• Serious skin reactions:

–    a widespread rash with blisters and peeling skin, particularly around the mouth, nose, eyes and genitals {Stevens-Johnson syndrome), and a more severe form, causing  extensive peeling of the skin (more than 30% of the body surface – toxic epidermal necrolysis)

widespread red skin rash with small pus-containing blisters {bullous exfoliative dermatitis)

a red, scaly rash with bumps under the skin and blisters {exanthemouspustulosis).

Contact a doctor immediately if your child gets any of these symptoms.

  • inflammation of the liver (hepatitis)
  • jaundice, caused by increases in the blood of bilirubin (a substance produced in the liver) which may make your child’s skin and whites of the eyes appear yellow
  • inflammation of tubes in the kidney
  • blood takes longer to clot
  • hyperactivity
  • convulsions (in people taking high doses of Augmentin or who have kidney problems)
  • black tongue which looks hairy
  • stained teeth (in children), usually removed by brushing.

Side effects that may show up in blood or urine tests:

  • severe reduction in the number of white blood cells
  • low number of red blood cells {haemolytic anaemia)
  • crystals in urine.

If your child gets side effects

  • Tell your doctor or pharmacist if any of the side effects become severe or troublesome, or if you notice any side effects not listed in this post.
  • Keep out of the reach and sight of children.
  • Do not use Augmentin after the expiry date which is stated on the carton. The expiry date refers to the last day of that month.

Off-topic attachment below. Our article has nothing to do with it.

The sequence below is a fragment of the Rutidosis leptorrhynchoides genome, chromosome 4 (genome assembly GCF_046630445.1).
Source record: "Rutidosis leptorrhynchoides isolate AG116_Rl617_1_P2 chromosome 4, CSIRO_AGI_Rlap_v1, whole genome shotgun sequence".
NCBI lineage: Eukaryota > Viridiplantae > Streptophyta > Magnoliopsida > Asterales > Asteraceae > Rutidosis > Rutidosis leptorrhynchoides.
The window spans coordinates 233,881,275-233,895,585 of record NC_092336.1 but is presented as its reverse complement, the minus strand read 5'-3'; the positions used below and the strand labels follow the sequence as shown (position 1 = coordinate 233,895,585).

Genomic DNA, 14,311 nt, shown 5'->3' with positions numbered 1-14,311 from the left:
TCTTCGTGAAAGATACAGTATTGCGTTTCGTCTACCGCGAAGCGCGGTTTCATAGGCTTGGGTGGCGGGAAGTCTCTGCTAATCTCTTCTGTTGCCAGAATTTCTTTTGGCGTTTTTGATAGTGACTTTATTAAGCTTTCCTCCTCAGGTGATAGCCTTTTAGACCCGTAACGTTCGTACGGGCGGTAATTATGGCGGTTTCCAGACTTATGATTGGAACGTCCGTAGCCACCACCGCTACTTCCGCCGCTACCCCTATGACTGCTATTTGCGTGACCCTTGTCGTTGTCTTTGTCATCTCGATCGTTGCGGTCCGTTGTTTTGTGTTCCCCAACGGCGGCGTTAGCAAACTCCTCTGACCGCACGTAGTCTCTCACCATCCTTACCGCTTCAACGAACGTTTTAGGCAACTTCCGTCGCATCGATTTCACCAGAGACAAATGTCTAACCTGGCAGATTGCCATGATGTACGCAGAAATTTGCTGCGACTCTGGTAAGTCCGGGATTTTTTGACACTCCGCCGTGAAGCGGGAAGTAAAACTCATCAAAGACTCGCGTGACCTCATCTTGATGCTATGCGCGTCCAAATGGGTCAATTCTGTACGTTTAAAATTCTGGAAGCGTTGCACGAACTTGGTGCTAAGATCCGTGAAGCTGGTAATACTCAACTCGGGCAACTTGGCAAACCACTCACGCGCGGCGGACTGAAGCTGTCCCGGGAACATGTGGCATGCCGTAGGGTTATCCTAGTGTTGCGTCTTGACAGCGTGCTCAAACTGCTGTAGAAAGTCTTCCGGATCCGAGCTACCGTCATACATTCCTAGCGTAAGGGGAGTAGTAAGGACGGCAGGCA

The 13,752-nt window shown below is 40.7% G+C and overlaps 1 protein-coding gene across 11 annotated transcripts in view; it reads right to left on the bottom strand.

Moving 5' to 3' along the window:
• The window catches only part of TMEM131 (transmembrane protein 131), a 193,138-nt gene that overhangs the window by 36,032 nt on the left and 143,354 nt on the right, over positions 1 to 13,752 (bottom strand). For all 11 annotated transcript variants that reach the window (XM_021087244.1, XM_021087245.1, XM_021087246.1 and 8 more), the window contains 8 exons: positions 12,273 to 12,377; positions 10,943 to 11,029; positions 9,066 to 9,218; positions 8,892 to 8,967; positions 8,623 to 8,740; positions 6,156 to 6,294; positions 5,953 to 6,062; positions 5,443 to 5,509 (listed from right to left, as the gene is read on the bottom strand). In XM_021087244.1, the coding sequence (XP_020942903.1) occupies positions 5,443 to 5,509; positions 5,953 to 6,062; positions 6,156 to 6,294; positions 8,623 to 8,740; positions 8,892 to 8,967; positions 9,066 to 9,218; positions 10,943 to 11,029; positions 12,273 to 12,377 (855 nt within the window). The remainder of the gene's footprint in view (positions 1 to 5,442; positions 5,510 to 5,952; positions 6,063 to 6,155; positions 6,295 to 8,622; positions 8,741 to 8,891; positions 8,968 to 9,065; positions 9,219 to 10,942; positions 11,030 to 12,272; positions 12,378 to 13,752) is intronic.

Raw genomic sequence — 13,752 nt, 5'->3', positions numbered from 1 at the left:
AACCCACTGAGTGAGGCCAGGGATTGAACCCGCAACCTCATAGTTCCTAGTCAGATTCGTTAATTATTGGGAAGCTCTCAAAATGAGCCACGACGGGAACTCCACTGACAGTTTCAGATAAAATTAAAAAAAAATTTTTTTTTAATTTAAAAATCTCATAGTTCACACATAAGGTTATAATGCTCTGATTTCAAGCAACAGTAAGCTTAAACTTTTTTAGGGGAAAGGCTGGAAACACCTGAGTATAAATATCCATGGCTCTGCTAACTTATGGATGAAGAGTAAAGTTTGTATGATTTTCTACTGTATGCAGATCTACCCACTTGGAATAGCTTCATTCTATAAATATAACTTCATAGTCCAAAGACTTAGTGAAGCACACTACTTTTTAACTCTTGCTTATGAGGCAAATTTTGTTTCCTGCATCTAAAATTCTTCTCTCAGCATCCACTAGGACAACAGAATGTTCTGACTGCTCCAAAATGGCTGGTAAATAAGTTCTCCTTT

• The expiry date which is stated on the bottle label is for the pharmacist’s use. The pharmacist will have made up your medicine. It should be used within 7 days.
  • Store in the fridge, but do not freeze.
  • Medicines should not be disposed of via wastewater or household waste. Ask your pharmacist how to dispose of medicines no longer required. These measures will help to protect the environment.

What Augmentin contains

  • The active substances are 125 mg amoxicillin and 31.25 mg clavulanic acid (present as potassium clavulanate) in every 5 ml of suspension
  • The other ingredients are xanthan gum (E415), hydroxypropyl methylcellulose (E464), aspartame (see section 2), silicon dioxide, colloidal silica, succinic acid, raspberry, orange and golden syrup flavours and water.

What Augmentin looks like and contents of the pack

A clear glass bottle containing 100 ml of an off-white liquid mixture called a suspension. The bottle is supplied in a carton.

Advice/medical education

Antibiotics are used to treat infections caused by bacteria. They have no effect against infections caused by viruses.

Sometimes an infection caused by bacteria does not respond to a course of an antibiotic. One of the commonest reasons for this to occur is because the bacteria causing the infection are resistant to the antibiotic that is being taken. This means that they can survive and even multiply despite the antibiotic.

Bacteria can become resistant to antibiotics for many reasons. Using antibiotics carefully can heta to reduce the chance of bacteria becomina

When your doctor prescribes a course of an antibiotic it is intended to treat only your current illness. Paying attention to the following advice will help prevent the emergence of resistant bacteria that could stop the antibiotic working.

  1. It is very important that you take the antibiotic at the right dose, at the right times and for the right number of days. Read the instructions on the label and if you do not understand anything ask your doctor or pharmacist to explain.
  2. You should not take an antibiotic unless it has been prescribed specifically for you and you should use it only to treat the infection for which it was prescribed.
  3. You should not take antibiotics that have been prescribed for other people even if they had an infection that was similar to yours.
  4. You should not give antibiotics that were prescribed for you to other people.
  5. If you have any antibiotic left over when you have taken the course as directed by your doctor you should take the remainder to a pharmacy